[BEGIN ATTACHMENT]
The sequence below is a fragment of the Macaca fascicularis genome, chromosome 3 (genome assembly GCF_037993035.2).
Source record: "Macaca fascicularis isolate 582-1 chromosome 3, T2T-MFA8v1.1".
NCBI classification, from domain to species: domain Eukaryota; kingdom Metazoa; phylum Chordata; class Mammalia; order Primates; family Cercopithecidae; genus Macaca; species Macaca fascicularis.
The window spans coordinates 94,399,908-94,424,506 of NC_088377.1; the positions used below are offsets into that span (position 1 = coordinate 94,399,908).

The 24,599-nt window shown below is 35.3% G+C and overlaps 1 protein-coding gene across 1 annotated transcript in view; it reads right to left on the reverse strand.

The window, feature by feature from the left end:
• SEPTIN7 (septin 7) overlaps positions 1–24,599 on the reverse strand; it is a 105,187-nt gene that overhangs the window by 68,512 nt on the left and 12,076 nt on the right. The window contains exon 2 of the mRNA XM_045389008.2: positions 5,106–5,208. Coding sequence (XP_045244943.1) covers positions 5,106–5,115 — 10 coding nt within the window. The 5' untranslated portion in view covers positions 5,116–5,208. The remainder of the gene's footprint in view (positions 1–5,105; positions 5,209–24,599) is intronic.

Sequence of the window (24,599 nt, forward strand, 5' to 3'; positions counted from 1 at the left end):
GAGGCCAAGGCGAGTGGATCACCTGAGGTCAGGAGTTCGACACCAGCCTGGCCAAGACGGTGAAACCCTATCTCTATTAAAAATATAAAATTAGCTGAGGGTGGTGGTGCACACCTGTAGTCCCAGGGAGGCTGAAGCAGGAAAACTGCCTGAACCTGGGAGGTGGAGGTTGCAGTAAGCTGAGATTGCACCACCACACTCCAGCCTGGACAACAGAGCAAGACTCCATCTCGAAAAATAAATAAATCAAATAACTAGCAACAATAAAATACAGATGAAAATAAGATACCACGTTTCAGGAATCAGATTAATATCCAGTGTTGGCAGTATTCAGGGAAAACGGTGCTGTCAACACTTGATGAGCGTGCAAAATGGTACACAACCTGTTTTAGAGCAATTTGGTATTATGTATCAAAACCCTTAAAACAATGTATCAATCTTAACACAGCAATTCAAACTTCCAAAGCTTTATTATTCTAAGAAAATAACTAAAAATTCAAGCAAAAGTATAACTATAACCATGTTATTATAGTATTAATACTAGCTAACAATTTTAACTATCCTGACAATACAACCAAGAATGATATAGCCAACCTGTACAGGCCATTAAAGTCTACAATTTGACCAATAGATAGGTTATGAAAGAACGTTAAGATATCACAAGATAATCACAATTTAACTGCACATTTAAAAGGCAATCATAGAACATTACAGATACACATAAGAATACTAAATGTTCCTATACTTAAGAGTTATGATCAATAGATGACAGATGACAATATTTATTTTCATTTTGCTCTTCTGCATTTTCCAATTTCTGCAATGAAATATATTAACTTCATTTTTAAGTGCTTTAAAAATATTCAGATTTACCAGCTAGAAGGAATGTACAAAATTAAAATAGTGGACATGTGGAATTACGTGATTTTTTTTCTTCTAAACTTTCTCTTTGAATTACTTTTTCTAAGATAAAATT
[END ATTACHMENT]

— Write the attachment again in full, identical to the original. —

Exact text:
The sequence below is a fragment of the Macaca fascicularis genome, chromosome 3 (genome assembly GCF_037993035.2).
Source record: "Macaca fascicularis isolate 582-1 chromosome 3, T2T-MFA8v1.1".
NCBI classification, from domain to species: domain Eukaryota; kingdom Metazoa; phylum Chordata; class Mammalia; order Primates; family Cercopithecidae; genus Macaca; species Macaca fascicularis.
The window spans coordinates 94,399,908-94,424,506 of NC_088377.1; the positions used below are offsets into that span (position 1 = coordinate 94,399,908).

The 24,599-nt window shown below is 35.3% G+C and overlaps 1 protein-coding gene across 1 annotated transcript in view; it reads right to left on the reverse strand.

The window, feature by feature from the left end:
• SEPTIN7 (septin 7) overlaps positions 1–24,599 on the reverse strand; it is a 105,187-nt gene that overhangs the window by 68,512 nt on the left and 12,076 nt on the right. The window contains exon 2 of the mRNA XM_045389008.2: positions 5,106–5,208. Coding sequence (XP_045244943.1) covers positions 5,106–5,115 — 10 coding nt within the window. The 5' untranslated portion in view covers positions 5,116–5,208. The remainder of the gene's footprint in view (positions 1–5,105; positions 5,209–24,599) is intronic.

Sequence of the window (24,599 nt, forward strand, 5' to 3'; positions counted from 1 at the left end):
GAGGCCAAGGCGAGTGGATCACCTGAGGTCAGGAGTTCGACACCAGCCTGGCCAAGACGGTGAAACCCTATCTCTATTAAAAATATAAAATTAGCTGAGGGTGGTGGTGCACACCTGTAGTCCCAGGGAGGCTGAAGCAGGAAAACTGCCTGAACCTGGGAGGTGGAGGTTGCAGTAAGCTGAGATTGCACCACCACACTCCAGCCTGGACAACAGAGCAAGACTCCATCTCGAAAAATAAATAAATCAAATAACTAGCAACAATAAAATACAGATGAAAATAAGATACCACGTTTCAGGAATCAGATTAATATCCAGTGTTGGCAGTATTCAGGGAAAACGGTGCTGTCAACACTTGATGAGCGTGCAAAATGGTACACAACCTGTTTTAGAGCAATTTGGTATTATGTATCAAAACCCTTAAAACAATGTATCAATCTTAACACAGCAATTCAAACTTCCAAAGCTTTATTATTCTAAGAAAATAACTAAAAATTCAAGCAAAAGTATAACTATAACCATGTTATTATAGTATTAATACTAGCTAACAATTTTAACTATCCTGACAATACAACCAAGAATGATATAGCCAACCTGTACAGGCCATTAAAGTCTACAATTTGACCAATAGATAGGTTATGAAAGAACGTTAAGATATCACAAGATAATCACAATTTAACTGCACATTTAAAAGGCAATCATAGAACATTACAGATACACATAAGAATACTAAATGTTCCTATACTTAAGAGTTATGATCAATAGATGACAGATGACAATATTTATTTTCATTTTGCTCTTCTGCATTTTCCAATTTCTGCAATGAAATATATTAACTTCATTTTTAAGTGCTTTAAAAATATTCAGATTTACCAGCTAGAAGGAATGTACAAAATTAAAATAGTGGACATGTGGAATTACGTGATTTTTTTTCTTCTAAACTTTCTCTTTGAATTACTTTTTCTAAGATAAAATT